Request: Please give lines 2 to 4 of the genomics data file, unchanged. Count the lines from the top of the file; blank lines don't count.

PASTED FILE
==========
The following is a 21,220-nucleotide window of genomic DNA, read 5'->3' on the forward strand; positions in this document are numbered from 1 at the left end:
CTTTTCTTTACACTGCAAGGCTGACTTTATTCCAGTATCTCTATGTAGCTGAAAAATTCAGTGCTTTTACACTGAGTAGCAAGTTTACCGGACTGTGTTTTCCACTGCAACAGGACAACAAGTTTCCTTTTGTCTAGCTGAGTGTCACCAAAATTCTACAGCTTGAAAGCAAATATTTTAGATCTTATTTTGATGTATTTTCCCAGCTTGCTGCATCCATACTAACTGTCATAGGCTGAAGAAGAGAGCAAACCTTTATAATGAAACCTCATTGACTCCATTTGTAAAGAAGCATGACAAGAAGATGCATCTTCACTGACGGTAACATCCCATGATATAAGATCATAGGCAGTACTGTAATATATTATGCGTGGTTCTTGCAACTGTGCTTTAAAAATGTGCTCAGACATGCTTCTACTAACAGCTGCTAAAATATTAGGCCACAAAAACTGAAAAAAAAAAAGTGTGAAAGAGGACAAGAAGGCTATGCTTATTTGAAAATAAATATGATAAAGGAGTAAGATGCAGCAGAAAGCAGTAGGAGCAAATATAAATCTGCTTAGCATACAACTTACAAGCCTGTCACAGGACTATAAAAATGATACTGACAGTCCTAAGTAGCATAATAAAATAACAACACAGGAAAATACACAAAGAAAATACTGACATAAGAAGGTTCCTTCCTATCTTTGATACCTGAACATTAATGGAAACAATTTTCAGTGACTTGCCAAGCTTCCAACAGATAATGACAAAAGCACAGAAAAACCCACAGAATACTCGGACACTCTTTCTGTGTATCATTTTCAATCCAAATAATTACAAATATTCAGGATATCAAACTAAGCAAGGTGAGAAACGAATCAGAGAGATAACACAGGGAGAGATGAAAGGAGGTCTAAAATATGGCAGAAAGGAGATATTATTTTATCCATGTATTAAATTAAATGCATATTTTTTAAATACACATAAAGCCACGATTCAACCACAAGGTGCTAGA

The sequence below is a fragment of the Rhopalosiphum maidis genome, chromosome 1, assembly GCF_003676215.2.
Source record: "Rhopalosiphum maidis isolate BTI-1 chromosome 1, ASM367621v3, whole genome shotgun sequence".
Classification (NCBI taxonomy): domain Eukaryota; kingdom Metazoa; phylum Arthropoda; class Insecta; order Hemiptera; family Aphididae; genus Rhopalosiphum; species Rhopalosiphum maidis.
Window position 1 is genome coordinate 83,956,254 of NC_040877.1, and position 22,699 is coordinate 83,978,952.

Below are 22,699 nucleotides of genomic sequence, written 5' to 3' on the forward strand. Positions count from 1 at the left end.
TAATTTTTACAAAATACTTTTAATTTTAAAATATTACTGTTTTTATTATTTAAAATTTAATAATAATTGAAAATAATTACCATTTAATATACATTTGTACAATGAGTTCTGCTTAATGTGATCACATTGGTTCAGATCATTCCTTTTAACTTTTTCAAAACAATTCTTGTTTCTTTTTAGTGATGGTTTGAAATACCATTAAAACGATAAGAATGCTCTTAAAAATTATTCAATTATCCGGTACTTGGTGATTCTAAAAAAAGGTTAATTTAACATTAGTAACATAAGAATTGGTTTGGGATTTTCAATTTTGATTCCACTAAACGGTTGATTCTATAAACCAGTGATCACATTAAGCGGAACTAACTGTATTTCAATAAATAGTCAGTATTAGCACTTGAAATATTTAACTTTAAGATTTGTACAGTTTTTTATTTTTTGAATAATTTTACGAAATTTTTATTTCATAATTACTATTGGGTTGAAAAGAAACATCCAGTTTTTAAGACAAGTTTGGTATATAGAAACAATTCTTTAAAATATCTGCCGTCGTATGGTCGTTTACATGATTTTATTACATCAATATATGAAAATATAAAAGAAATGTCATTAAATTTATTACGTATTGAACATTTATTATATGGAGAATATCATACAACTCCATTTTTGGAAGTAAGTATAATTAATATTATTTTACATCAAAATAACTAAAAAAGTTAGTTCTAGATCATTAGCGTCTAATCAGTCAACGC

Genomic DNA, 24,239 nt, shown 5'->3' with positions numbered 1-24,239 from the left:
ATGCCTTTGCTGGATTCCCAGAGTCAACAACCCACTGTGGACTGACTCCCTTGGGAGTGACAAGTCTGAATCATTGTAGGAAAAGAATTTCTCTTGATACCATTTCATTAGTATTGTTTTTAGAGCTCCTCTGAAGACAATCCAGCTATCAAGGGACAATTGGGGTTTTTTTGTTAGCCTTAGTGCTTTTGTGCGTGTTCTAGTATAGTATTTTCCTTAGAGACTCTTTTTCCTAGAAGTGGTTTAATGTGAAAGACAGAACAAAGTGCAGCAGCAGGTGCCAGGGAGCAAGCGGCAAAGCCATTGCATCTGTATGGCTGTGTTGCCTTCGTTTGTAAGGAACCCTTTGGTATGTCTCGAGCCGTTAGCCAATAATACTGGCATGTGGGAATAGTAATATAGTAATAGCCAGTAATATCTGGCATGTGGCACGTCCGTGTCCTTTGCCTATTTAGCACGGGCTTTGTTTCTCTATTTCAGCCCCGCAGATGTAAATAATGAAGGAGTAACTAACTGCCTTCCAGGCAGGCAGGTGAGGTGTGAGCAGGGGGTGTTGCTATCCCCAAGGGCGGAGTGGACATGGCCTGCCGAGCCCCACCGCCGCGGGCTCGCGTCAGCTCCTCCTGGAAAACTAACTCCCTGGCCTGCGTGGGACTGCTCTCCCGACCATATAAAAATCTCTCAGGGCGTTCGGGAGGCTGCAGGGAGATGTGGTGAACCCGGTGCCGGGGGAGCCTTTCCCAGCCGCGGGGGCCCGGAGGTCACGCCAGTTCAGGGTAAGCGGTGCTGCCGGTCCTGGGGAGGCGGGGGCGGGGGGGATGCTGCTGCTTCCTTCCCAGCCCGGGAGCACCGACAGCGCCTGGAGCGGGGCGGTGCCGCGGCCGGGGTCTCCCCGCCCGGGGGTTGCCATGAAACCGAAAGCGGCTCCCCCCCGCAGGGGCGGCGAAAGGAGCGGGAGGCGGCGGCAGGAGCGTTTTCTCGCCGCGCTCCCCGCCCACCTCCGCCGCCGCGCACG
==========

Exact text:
CTTTTCTTTACACTGCAAGGCTGACTTTATTCCAGTATCTCTATGTAGCTGAAAAATTCAGTGCTTTTACACTGAGTAGCAAGTTTACCGGACTGTGTTTTCCACTGCAACAGGACAACAAGTTTCCTTTTGTCTAGCTGAGTGTCACCAAAATTCTACAGCTTGAAAGCAAATATTTTAGATCTTATTTTGATGTATTTTCCCAGCTTGCTGCATCCATACTAACTGTCATAGGCTGAAGAAGAGAGCAAACCTTTATAATGAAACCTCATTGACTCCATTTGTAAAGAAGCATGACAAGAAGATGCATCTTCACTGACGGTAACATCCCATGATATAAGATCATAGGCAGTACTGTAATATATTATGCGTGGTTCTTGCAACTGTGCTTTAAAAATGTGCTCAGACATGCTTCTACTAACAGCTGCTAAAATATTAGGCCACAAAAACTGAAAAAAAAAAAGTGTGAAAGAGGACAAGAAGGCTATGCTTATTTGAAAATAAATATGATAAAGGAGTAAGATGCAGCAGAAAGCAGTAGGAGCAAATATAAATCTGCTTAGCATACAACTTACAAGCCTGTCACAGGACTATAAAAATGATACTGACAGTCCTAAGTAGCATAATAAAATAACAACACAGGAAAATACACAAAGAAAATACTGACATAAGAAGGTTCCTTCCTATCTTTGATACCTGAACATTAATGGAAACAATTTTCAGTGACTTGCCAAGCTTCCAACAGATAATGACAAAAGCACAGAAAAACCCACAGAATACTCGGACACTCTTTCTGTGTATCATTTTCAATCCAAATAATTACAAATATTCAGGATATCAAACTAAGCAAGGTGAGAAACGAATCAGAGAGATAACACAGGGAGAGATGAAAGGAGGTCTAAAATATGGCAGAAAGGAGATATTATTTTATCCATGTATTAAATTAAATGCATATTTTTTAAATACACATAAAGCCACGATTCAACCACAAGGTGCTAGA

The sequence below is a fragment of the Rhopalosiphum maidis genome, chromosome 1, assembly GCF_003676215.2.
Source record: "Rhopalosiphum maidis isolate BTI-1 chromosome 1, ASM367621v3, whole genome shotgun sequence".